For many parents, it is a source of frustration. For children, it can be a devastatingly humiliating experience – something far worse than any monsters hiding under their beds or in their closets. I am talking about Nocturnal Enuresis, or bedwetting. Some children continue to suffer from this condition when they should be enjoying sleepovers and slumber parties. Yet, for the child who suffers from Involuntary Bedwetting, the thought of sleeping over someone’s house is riddled with fear that his or her “secret” will be exposed.
The cause of Nocturnal Enuresis isn’t exactly known, however studies have shown that the number of children who suffer with this condition is between 5-7 million. Nocturnal refers to nighttime, so Nocturnal Enuresis is bedwetting that occurs during the night. It is also classified as children who involuntarily wet the bed when they are well passed the years of potty training. The occurrence of Nocturnal Enuresis is more prevalent in boys than in girls.
Conditions that Point to the Existence of Nocturnal Enuresis
If your child wets the bed one time that doesn’t necessarily indicate Nocturnal Enuresis. Here are some factors that doctors look at when diagnosing Nocturnal Enuresis.
First, the doctor will need to determine if the Nocturnal Enuresis or involuntary bedwetting is frequent and repetitive. If a child is having episodes of at least 2 times a week, for at least three weeks, then that points to Nocturnal Enuresis.
Doctors will also take down the medical history of the child. In diagnosing Nocturnal Enuresis, the process is conducted on the basis of “ruling out” other medical conditions to determine what may be the underlying cause. The medical history part of the diagnosis will be concerned with answers to questions regarding medications the child may be taking, urinary tract infections, bladder and spinal cord abnormalities, Diabetes, and certain Seizure related disorders. Another factor that the doctor will look at is if there is a family history of Nocturnal Enuresis.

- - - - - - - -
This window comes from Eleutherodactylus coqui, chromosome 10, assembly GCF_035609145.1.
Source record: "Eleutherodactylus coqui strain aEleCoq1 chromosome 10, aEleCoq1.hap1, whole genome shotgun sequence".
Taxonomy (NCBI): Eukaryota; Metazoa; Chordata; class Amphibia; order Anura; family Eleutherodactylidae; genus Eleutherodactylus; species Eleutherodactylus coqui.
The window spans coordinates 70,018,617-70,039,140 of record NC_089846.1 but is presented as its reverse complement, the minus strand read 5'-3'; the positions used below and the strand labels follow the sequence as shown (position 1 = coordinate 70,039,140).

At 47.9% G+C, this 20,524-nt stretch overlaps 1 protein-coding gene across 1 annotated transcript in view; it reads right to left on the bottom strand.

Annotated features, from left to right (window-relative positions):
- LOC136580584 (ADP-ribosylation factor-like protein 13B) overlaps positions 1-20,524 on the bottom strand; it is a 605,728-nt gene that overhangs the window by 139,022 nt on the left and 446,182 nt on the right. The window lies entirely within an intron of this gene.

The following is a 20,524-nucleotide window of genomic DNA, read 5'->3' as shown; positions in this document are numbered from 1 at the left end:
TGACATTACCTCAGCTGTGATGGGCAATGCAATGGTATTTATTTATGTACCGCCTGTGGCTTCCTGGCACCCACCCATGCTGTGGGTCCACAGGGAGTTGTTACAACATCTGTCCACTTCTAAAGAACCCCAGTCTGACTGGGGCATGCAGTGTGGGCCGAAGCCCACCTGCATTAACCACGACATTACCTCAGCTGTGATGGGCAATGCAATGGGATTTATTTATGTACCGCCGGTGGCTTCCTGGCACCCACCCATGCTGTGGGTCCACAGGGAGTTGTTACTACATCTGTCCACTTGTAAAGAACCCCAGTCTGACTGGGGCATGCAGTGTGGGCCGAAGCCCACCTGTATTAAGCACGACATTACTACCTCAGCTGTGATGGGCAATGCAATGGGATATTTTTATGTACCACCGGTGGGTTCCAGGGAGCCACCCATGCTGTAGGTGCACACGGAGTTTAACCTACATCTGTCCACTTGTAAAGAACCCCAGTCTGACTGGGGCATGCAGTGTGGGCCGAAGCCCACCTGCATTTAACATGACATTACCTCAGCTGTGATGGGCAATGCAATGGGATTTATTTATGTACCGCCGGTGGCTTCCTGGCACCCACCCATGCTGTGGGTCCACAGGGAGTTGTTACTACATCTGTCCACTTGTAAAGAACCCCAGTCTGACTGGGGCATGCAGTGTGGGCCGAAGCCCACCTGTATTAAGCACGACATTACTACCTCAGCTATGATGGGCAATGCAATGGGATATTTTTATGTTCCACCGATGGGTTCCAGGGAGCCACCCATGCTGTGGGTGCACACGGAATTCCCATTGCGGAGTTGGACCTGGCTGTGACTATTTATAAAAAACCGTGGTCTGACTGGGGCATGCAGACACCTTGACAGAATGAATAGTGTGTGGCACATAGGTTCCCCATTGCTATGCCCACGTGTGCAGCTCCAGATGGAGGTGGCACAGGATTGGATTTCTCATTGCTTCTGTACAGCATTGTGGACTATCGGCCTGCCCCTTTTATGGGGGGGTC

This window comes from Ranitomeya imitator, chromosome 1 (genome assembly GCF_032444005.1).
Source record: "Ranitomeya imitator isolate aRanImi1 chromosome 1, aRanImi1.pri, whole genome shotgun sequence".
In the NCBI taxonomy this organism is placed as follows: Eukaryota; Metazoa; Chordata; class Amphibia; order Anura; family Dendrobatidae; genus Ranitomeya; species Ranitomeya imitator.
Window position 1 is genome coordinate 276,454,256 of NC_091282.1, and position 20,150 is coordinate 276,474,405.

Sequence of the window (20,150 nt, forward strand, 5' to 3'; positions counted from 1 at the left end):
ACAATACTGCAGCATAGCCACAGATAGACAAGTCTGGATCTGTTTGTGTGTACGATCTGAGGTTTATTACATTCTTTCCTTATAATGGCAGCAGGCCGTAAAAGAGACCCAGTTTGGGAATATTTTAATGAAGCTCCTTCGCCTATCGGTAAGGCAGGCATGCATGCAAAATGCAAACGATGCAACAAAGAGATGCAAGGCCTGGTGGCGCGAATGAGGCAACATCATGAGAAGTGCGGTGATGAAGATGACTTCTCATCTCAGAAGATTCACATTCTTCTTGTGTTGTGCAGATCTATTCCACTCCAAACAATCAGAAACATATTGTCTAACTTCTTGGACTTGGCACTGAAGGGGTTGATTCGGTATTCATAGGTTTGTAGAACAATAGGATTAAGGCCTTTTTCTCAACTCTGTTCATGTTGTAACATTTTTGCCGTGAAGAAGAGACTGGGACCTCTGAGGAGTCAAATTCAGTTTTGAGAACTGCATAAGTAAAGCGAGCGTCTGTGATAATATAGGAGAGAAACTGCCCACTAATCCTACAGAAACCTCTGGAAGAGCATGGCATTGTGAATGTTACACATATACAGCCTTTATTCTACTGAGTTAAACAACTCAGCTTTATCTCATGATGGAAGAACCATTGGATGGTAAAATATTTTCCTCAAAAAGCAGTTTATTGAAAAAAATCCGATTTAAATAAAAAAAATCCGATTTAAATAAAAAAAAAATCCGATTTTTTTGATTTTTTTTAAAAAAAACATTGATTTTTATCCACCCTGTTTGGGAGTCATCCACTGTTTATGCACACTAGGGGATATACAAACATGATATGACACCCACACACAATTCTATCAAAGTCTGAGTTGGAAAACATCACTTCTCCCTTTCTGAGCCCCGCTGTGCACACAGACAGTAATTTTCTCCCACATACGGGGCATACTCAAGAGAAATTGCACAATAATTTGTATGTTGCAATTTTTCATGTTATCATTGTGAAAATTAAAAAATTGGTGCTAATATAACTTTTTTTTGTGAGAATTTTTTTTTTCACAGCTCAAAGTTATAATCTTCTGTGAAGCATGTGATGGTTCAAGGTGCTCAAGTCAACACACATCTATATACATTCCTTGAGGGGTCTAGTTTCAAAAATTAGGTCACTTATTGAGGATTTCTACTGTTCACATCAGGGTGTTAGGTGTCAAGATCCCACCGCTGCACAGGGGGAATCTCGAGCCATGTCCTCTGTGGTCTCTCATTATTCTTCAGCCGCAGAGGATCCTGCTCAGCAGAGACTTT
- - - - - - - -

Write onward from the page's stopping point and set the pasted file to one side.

Nocturnal Enuresis: Causes
These questions help determine the existence of Nocturnal Enuresis. Though the cause is more like a puzzle than a simple laboratory test, there are some definite signs that contribute to the cause of Nocturnal Enuresis. For example, childhood stress such as a death, divorce, or significant change can trigger Nocturnal Enuresis. Delayed or slowed growth and development may also cause Nocturnal Enuresis. If the bladder is too small, that will also contribute. Some children are just heavy sleepers and won’t wake up. While some medications may cause a child to wet the bed, this however does not constitute Nocturnal Enuresis. Once the course of prescribed medications is finished, the bedwetting problem stops.
What can be done about Nocturnal Enuresis?
Over the centuries the number one step that parents took to prevent Nocturnal Enuresis was to punish the child. This has led to a great misconception over what Nocturnal Enuresis is and has left society with the view that it was “bad behavior” on the child’s part. Parental education is absolutely necessary to the treatment of this condition and imperative to the child’s emotional well-being. The child is not purposely wetting the bed to anger the parents, and parents need to be informed of positive and helpful steps they can take to encourage their children with gentle guidance and kindness.
If the Nocturnal Enuresis is the result of a medical condition, then treatment may be started according to the remedy appropriate for the condition.
For sound sleepers, the use of a bedwetting alarm may be the solution. The alarm will go off, and the child is essentially being “trained” to wake up and use the restroom. Your doctor will instruct you on the proper use of the bedwetting alarm. If the condition is caused by slow growth usually no specific treatment is necessary, once the child grows, the Nocturnal Enuresis should stop.
No matter what you think may be the cause of Nocturnal Enuresis; you should take your child to the family doctor to have the proper diagnosis and treatment.
Copyright © Jared Winston, 2006. All Rights Reserved.